It’s taken me a while to write this story.
Most of you on my blog, are quilters or love the art of Textiles. We have a textile advantage that we take for granted so today I share a story of art and experimental reinvention.
Dena Crain a quilter from Kenya, taught the local ladies a technique called “Siddi” quilting.
“What on earth is Siddi Quilting” you say?
Basically its a style of quilt known as a Kawandi and it is made by the generations of Siddi people taken to India some 400 years ago as indentured workers… possibly slaves. Based on DNA information it would appear that about 50% of the Indian Siddi population are descendants of Bantus from East Africa, while many others are descendants of Ethiopians. Although the Siddis have adopted many Indian characteristics, there are still some cultural elements that are regarded as their own and of African origin. These include the making and use of patchwork quilts known locally as kawandi. These are made by women and used as covers, mattresses and quilts Kawandi are bright, colourful quilts often with haphazard or puzzle designs, although the use of blocks associated with Western style quilts is becoming more common.
Kawandi are often called patchwork quilts, but technically they are made in an appliqué technique. Starting at one corner of the sari, the women begin to work their way around, fixing the patches in place with lines of back stitch or running stitch, until the entire sari is covered. The stitches are seen as important, as they add a distinctive ‘rhythm’ that is regarded as the part of the ‘visual signature’ of the maker, along with the colours, designs, shapes and sizes of the cloth patches that individuals choose to use. The final step is to sew at each corner of the quilt one or more folded square patches, which form a multi-layered triangle called a phula, or ‘flower.’ These serve no specific function, but they are regarded as essential to a properly finished or ‘dressed’ Siddi quilt. A kawandi would be regarded as ‘naked’ without the phula.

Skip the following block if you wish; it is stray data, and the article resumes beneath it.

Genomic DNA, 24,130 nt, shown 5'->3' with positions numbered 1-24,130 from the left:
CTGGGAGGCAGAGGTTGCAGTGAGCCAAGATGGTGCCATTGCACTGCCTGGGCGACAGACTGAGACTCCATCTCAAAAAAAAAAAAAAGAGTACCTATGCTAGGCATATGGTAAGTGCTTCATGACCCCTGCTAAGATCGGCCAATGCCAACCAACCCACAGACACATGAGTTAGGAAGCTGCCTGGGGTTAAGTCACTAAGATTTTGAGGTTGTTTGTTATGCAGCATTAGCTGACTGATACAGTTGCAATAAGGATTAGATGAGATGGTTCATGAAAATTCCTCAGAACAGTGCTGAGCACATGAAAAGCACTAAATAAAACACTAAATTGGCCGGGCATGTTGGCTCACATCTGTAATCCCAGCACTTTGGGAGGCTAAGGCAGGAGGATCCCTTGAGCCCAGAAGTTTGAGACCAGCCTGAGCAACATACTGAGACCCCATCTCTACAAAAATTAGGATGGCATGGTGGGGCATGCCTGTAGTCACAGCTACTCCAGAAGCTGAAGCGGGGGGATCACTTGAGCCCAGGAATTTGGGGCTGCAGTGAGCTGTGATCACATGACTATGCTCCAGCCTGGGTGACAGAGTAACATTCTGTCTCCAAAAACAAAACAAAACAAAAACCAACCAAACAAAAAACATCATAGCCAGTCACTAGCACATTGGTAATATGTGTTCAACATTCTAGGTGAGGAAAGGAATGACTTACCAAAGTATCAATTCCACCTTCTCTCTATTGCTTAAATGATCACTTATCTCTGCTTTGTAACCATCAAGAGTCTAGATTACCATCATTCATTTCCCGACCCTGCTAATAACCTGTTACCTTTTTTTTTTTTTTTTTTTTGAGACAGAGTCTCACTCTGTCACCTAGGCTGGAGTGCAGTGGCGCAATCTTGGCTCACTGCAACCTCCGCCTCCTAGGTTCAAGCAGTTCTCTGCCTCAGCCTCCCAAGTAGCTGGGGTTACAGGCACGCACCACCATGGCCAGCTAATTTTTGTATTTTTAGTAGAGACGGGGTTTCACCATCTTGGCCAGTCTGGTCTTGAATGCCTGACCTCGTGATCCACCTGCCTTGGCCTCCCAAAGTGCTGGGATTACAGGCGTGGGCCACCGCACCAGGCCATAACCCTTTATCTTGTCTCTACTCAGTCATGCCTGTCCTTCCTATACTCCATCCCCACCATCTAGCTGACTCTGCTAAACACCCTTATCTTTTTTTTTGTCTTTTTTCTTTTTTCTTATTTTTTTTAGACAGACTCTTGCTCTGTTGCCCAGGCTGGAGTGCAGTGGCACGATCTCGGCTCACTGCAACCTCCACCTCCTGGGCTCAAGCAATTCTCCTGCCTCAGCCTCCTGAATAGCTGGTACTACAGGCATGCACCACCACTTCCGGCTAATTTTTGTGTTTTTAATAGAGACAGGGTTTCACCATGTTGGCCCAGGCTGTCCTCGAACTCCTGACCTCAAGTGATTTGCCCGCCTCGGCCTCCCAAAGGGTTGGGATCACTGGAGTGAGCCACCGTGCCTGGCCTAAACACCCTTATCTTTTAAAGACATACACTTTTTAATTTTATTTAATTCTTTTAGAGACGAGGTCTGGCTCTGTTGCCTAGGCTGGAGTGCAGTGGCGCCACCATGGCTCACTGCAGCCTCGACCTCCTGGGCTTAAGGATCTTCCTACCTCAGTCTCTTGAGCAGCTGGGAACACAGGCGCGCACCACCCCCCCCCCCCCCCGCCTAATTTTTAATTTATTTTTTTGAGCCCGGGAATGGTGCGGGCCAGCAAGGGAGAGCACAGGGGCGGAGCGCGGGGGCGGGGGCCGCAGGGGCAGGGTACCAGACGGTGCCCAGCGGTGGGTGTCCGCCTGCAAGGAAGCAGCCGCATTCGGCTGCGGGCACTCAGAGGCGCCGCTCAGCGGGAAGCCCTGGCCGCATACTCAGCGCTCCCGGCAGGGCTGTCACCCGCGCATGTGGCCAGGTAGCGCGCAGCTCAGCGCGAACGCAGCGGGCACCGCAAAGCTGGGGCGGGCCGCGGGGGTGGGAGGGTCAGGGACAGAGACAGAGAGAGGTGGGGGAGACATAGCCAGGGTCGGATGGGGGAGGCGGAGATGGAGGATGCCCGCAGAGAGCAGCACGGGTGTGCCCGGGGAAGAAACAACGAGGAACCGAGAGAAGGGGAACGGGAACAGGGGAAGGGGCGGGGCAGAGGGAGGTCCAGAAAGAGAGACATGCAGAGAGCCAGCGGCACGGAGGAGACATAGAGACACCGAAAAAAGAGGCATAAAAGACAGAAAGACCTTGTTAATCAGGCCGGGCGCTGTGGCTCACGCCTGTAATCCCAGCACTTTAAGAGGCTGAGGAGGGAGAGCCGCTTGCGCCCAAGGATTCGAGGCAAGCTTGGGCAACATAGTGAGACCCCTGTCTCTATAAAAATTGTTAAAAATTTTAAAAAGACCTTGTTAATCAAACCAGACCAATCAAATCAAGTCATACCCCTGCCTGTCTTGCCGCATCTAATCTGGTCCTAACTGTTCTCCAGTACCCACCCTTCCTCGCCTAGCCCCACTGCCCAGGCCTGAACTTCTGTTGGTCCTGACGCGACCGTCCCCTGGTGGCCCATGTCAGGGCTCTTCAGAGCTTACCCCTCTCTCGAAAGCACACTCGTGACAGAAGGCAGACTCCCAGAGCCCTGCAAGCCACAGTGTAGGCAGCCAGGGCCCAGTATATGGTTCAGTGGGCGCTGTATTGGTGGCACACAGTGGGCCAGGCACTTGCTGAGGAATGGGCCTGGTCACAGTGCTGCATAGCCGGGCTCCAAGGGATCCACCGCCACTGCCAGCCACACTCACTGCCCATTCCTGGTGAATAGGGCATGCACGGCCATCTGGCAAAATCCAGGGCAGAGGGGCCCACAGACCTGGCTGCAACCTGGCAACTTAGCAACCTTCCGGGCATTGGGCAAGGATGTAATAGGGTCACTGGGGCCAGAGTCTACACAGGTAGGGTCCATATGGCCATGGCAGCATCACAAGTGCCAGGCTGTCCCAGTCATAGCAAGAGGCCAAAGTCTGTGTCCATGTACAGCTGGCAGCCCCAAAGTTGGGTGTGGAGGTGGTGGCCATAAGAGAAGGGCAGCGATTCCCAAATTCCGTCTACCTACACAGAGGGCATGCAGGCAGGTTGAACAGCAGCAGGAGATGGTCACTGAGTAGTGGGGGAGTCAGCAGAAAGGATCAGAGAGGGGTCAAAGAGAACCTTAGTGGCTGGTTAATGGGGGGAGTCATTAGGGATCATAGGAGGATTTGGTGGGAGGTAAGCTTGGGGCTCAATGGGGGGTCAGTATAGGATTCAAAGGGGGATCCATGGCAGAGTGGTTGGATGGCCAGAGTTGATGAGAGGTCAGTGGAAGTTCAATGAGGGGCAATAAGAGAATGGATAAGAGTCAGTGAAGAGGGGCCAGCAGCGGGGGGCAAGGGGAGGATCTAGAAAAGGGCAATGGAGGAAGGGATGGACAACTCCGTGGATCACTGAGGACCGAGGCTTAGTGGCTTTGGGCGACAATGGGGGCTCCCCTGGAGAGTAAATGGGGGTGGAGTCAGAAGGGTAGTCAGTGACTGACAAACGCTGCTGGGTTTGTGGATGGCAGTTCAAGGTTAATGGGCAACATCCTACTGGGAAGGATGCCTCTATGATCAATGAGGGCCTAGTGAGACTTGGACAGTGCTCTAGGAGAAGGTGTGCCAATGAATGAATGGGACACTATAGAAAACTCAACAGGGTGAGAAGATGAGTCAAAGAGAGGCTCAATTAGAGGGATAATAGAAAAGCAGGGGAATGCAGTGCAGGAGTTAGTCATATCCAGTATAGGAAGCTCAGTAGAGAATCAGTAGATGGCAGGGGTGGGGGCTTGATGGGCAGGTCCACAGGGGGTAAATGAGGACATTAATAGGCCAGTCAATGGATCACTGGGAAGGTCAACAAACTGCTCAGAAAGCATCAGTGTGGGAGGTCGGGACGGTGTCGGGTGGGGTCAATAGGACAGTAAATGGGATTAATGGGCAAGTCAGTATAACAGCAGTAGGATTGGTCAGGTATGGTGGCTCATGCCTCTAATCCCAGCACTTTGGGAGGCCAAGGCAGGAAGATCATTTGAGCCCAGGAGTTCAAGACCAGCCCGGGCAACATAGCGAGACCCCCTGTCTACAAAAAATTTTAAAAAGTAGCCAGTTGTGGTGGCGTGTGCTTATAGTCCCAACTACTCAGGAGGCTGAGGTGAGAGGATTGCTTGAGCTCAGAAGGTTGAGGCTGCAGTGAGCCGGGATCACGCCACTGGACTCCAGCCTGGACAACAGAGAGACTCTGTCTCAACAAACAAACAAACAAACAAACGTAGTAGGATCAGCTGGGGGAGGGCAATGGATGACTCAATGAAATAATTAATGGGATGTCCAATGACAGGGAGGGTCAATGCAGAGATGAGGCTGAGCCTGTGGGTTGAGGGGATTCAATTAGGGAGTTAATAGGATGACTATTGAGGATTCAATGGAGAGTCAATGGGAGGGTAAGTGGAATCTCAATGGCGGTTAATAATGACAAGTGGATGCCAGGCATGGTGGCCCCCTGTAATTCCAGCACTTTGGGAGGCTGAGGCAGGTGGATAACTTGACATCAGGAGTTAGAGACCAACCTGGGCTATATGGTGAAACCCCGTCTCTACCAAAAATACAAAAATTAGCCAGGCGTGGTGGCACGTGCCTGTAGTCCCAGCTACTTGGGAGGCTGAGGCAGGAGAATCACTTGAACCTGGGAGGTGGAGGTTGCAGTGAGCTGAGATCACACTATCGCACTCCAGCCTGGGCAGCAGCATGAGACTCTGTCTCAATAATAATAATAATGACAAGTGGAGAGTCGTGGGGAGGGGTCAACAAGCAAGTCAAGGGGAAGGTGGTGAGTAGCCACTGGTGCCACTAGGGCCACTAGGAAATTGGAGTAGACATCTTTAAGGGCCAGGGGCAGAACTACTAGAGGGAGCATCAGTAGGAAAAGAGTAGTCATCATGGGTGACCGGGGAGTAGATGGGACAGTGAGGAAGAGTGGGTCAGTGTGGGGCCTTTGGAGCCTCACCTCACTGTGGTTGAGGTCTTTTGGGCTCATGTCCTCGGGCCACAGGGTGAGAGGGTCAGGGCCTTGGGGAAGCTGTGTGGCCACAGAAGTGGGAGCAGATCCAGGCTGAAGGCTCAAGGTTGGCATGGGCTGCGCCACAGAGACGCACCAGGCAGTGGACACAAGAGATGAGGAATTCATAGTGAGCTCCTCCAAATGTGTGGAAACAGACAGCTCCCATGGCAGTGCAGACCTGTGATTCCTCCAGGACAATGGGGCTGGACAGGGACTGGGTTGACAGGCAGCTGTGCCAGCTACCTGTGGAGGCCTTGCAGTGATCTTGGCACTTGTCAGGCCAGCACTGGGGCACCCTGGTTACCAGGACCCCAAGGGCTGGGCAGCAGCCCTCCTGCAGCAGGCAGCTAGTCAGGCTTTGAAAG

Which leads me to the Salama Mamas, a group of four women here in Nairobi, who with the help of Dorothy Stockell have graduated from making basic handicrafts for sale to creating their own form of Salama Quilts. They have taken the basic idea and created unique works of art. They use local fabric and have added their own style to the quilts.
They have taught a number of local people to make them, and yesterday they gave me a lesson. I loved every minute of it.
I’ve just commissioned them to make one for me. I’ve seen it in part and I’m excited beyond words. I think it is my part of textile history.
I first visited them in their small rented shop in their town. They pay for it by selling their craft and quilts. They also give part of their earning s to the Salama Gachie School where their children attend. The students are mainly children of single mothers, orphans living with relatives and street children. A monthly fee of USD$5 allows the children to receive remedial and primary education, nutritious daily meals, uniforms, text books and other school supplies.
I love the style, the idea and it has limitless possibilities.
And then it was my turn to share.
I created an illustration of a small shop, similar to the ones in the street their workshop is on.
Then the ladies practiced tracing an image, colouring it and stitching free motion for the first time.
They were so excited at this new method of creating and quilting fabric, the smiles were enough.
I can’t wait to see what they do with my techniques. I think we had a fair trade of experiences and I thank Dorothy for making it happen.
For those of you coming to India in November, Siddi Quilts are on the list.